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February 13th, 2008 Melissa Lion | Featured Stories
 

Dirty Words

Lusty busboys, plushies and Dick Cheney. Our book report on five new sex anthologies.

     
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We all know that, really, the way to a woman’s pants is through her brain. So, with another Valentine’s Day looming, I set out to read five recently published collections of erotica to find out exactly how hot type gets these days. You’d think that consuming nearly 1,500 pages of love, lust and sex in the course of only a month would’ve left me a puddle of vibrating exhaustion (I hoped it would). But, although I did have moments of thigh-clenching, lip-biting enjoyment, overall I was more struck by the notion that, like great sex, great sex writing is a delicate balance of imagination and knowing where to stick your verbs. Luckily, the writers in these collections have words (and positions) to satisfy pretty much all tastes. And you can read more about how one finds great smut in our Q&A with Best American Erotica 2008 editor Susie Bright. Don’t forget sticky notes and a highlighter. You’ll want to mark the parts to be enacted early in the morning on Feb. 15.

To make last-minute V-Day shopping easier,

the O-factor of each book is rated with this scale.

1 Pat the Bunny
2= The Joy of Cooking
3= Breakfast at Tiffany’s
4= Valley of the Dolls
5= Anaïs Nin’s first trip to a whorehouse

Sex for America


Edited by Stephen Elliott (Harper Perennial, 288 pages, $13.95)

Hot type: “He uses his lips, tongue, and fingers, uses them to give her a taste of herself.”

O-factor: 4

From a futuristic, synthetic, potty-mouthed Jenna Bush in Steve Almond’s “The True Republic” to a conservative senator’s wife wandering into a D.C. dive bar looking for anonymous sex in “The Candidate’s Wife” by James Frey, this anthology really gives it to the GOP. Jerry Stahl takes out his frustration with the Republican party in “Li’l Dickens,” which opens with the line: “I did not mean to sodomize Dick Cheney.” It’s all fun and games for the narrator until Cheney points a gun at his face and the mystery of Harry Whittington becomes all too clear.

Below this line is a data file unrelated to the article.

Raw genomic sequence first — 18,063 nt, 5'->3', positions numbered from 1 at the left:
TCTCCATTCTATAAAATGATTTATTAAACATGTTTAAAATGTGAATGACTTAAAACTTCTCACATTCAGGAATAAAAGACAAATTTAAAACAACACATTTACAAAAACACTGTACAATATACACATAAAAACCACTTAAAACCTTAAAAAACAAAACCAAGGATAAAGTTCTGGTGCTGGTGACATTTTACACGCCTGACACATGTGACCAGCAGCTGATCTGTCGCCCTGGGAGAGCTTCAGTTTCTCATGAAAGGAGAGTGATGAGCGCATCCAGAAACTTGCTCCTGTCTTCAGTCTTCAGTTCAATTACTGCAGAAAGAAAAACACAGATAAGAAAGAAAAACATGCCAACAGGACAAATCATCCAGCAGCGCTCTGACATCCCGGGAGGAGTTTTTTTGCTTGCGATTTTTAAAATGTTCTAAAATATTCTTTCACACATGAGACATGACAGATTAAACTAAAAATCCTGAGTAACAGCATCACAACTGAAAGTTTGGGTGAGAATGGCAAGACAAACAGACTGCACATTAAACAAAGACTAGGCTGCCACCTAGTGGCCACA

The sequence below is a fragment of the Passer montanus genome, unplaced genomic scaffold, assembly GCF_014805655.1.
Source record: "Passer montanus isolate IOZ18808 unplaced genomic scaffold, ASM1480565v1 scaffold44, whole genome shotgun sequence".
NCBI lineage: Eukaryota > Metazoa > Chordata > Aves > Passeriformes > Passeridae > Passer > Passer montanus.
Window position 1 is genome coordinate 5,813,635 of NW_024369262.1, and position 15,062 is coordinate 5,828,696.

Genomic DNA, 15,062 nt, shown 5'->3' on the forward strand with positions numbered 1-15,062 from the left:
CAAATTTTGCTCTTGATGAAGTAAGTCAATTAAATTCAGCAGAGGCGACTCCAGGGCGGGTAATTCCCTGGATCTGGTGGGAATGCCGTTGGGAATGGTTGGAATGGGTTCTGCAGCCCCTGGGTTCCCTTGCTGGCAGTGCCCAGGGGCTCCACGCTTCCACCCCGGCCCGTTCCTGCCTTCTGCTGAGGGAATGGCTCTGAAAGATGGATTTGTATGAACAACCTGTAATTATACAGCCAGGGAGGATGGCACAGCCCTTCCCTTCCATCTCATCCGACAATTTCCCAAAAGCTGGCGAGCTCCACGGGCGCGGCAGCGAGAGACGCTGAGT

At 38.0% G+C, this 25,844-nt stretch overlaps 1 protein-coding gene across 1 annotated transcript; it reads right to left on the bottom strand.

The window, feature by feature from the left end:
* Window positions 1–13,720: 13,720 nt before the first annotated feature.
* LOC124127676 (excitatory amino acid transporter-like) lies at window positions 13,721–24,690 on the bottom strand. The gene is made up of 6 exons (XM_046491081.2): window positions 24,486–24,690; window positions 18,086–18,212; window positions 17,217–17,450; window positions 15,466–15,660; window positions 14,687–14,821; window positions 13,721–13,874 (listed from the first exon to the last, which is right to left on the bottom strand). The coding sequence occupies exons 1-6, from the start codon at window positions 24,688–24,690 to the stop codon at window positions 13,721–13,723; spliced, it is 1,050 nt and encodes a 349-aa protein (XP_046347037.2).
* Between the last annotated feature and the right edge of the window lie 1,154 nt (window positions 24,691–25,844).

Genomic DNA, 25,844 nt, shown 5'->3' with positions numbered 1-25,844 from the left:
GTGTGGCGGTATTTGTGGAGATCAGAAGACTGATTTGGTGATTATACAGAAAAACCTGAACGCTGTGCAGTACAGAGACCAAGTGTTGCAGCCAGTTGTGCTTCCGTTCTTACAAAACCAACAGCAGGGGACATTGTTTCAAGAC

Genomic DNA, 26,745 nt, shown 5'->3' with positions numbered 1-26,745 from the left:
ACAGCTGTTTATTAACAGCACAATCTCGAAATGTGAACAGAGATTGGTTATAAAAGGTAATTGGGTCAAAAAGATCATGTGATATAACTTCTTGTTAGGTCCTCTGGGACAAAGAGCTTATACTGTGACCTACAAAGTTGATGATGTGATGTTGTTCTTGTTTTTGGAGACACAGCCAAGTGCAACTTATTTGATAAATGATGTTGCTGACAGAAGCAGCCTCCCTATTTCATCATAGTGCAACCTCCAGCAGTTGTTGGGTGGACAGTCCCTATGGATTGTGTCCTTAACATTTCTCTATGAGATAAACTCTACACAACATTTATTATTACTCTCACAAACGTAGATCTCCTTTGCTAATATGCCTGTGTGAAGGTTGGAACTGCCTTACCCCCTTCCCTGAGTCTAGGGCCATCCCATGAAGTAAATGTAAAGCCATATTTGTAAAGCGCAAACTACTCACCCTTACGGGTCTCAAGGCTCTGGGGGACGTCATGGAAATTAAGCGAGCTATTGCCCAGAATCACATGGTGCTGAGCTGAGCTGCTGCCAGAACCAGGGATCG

Ideal recipient: For the lady who gets hot and bothered by Amy Goodman’s Democracy Now! and wonders if she might be bi—she wants a taste of Hillary and Barack.

The Eaten Heart: Unlikely Tales of Love


By Giovanni Boccaccio (Penguin Great Loves,

119 pages, $10)

Hot type: “Their pleasure was long, the night was brief, and though they were unaware of the fact, it was almost dawn when they eventually fell asleep without a stitch to cover them, exhausted as much by their merry sport as by the nocturnal heat.”

O-factor: 5

Not technically an anthology, the Great Loves series is part of Penguin Books’ larger Great Ideas series. These pretty little books with tiny prices contain the works of history’s greatest writers. For Great Loves, Virgil’s Doomed Love sits next to Stendhal’s Cures for Love . My favorite is Giovanni Boccaccio’s The Eaten Heart . An influence on Chaucer, Boccaccio basically wrote a 12th-century bodice ripper. The women are all eye-burningly gorgeous. The men are fabulously well-endowed. And all have insatiable appetites.

Ideal recipient: The perfect sexual gateway drug for the lady who added “read more classics” to her list of 2008 resolutions.

Do Me: Tales of Sex and Love from Tin House


Edited by Tin House staff (Tin House, 250 pages, $18.95)

Hot type: “So magnificent, like being cracked open and offered up to the universe. A life being sacrificed for your pleasure. SEX.”